Fragment 510096

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ægilops to barley,

Original French:  Ægilops a l’Orge:

Modern French:  aegilops à l’Orge:


Among the examples of pairings whose antipathies are not as vehement as the hatred thieves have of a certain usage of Pantagruelion.

The section from “La presle aux fauscheurs” (horse-tail to mowers) to “le Lierre aux Murailles” (ivy to walls), including this phrase, was added in the 1552 edition.


Notes

Avena

Avena

Ortus sanitatis. Mainz, Germany: Jacob Meydenbach, 1491. 25r. University of Cambridge Digital Library

Avena (text)

Avena (text)

Ortus sanitatis. Mainz, Germany: Jacob Meydenbach, 1491. University of Cambridge Digital Library

orobanche

Est herba quae cicer enecat et ervum circum-ligando se, vocatur orobanche; tritico simili modo aera, hordeo festuca quae vocatur aegilops, lenti herba securiclata quam Graeci a similitudine pelecinum vocant; et hae conplexu necant.

There is a weed that kills off chick-pea and bitter vetch by binding itself round them, called orobanche [‘Vetch-strangler.’ Not the modern botanists’ orobanche or broom-rape but plants such as dodder and bindweed]; and in a similar way wheat is attacked by darnel, barley by a long-stalked plant called aegilops and lentils by an axe-leaved plantb which the Greeks call axe-grass from its resemblance; these also kill the plants by twining round them.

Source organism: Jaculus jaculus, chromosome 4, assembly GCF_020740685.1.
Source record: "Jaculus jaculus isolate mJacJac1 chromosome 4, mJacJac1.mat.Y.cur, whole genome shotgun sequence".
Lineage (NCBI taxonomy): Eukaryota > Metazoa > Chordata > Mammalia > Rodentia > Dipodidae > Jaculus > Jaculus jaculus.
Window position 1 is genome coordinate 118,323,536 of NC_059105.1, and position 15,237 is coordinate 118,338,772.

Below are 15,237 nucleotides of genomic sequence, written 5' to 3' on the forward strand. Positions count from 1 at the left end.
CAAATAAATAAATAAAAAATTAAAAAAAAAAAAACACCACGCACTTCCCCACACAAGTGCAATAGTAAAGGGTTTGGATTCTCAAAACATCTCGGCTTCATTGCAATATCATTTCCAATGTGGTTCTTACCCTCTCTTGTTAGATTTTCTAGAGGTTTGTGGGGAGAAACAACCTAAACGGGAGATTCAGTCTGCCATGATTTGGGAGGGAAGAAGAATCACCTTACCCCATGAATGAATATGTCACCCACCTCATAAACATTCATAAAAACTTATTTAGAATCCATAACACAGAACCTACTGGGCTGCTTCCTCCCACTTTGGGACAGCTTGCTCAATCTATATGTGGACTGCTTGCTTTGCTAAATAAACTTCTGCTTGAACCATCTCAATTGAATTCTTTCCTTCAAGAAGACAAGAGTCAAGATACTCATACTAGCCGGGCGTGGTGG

Pliny the Elder (23–79 AD), The Natural History. Volume 5: Books 17–19. Harris Rackham (1868–1944), translator. Cambridge, Massachusetts: Harvard University Press, 1950. 18.44. Loeb Classical Library

aegilops

Veneficiis rostrum lupi resistere inveteratum aiunt ob idque villarum portis praefigunt. hoc idem praestare et pellis e cervice solida manica existimatur, quippe tanta vis est animalis praeter ea quae retulimus ut vestigia eius calcata equis adferant torporem.

Sorceries are said to be counteracted by a wolf’s preserved muzzle, and for this reason they hang one up on the gates of country houses. The same effect is supposed to be given by the whole fur from a wolf’s neck, the legs included, for so great is the power of the animal that, besides what I have already stated, his footprints when trodden on by horses make them torpid.

Pliny the Elder (23–79 AD), The Natural History. Volume 8: Books 28–32. William Henry Samuel Jones (1876–1963), translator. Cambridge, Massachusetts: Harvard University Press, 1956. 28.44. Loeb Classical Library

æglyops

La coquiole, qui fait mourir l’orge.

Rabelais, François (ca. 1483–1553), Œuvres de Rabelais (Edition Variorum). Tome Cinquième. Charles Esmangart (1736–1793), editor. Paris: Chez Dalibon, 1823. p. 273. Google Books

egylops

La coquiole.

Rabelais, François (ca. 1483–1553), Œuvres de F. Rabelais. Nouvelle edition augmentée de plusieurs extraits des chroniques admirables du puissant roi Gargantua… et accompagnée de notes explicatives…. L. Jacob (pseud. of Paul Lacroix) (1806–1884), editor. Paris: Charpentier, 1840. p. 308.

Aegilops (Darnel) to Barley

Pliny xviii. 17, § 44 (155)

Rabelais, François (ca. 1483–1553), The Five Books and Minor Writings. Volume 1: Books I-III. William Francis Smith (1842–1919), translator. London: Alexader P. Watt, 1893. Internet Archive

aegilops a l’orge